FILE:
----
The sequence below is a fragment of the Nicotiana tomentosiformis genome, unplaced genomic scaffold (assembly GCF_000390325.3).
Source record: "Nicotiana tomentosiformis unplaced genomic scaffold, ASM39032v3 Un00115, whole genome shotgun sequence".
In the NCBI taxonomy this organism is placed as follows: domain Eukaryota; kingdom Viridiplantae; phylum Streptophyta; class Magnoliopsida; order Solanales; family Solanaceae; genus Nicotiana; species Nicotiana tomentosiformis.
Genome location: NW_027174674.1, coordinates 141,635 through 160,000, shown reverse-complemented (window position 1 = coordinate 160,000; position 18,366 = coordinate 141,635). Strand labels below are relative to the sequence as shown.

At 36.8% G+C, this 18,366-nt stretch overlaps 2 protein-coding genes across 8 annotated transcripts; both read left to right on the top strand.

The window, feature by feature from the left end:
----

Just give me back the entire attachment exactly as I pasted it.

The sequence below is a fragment of the Nicotiana tomentosiformis genome, unplaced genomic scaffold (assembly GCF_000390325.3).
Source record: "Nicotiana tomentosiformis unplaced genomic scaffold, ASM39032v3 Un00115, whole genome shotgun sequence".
In the NCBI taxonomy this organism is placed as follows: domain Eukaryota; kingdom Viridiplantae; phylum Streptophyta; class Magnoliopsida; order Solanales; family Solanaceae; genus Nicotiana; species Nicotiana tomentosiformis.
Genome location: NW_027174674.1, coordinates 141,635 through 160,000, shown reverse-complemented (window position 1 = coordinate 160,000; position 18,366 = coordinate 141,635). Strand labels below are relative to the sequence as shown.

At 36.8% G+C, this 18,366-nt stretch overlaps 2 protein-coding genes across 8 annotated transcripts; both read left to right on the top strand.

The window, feature by feature from the left end: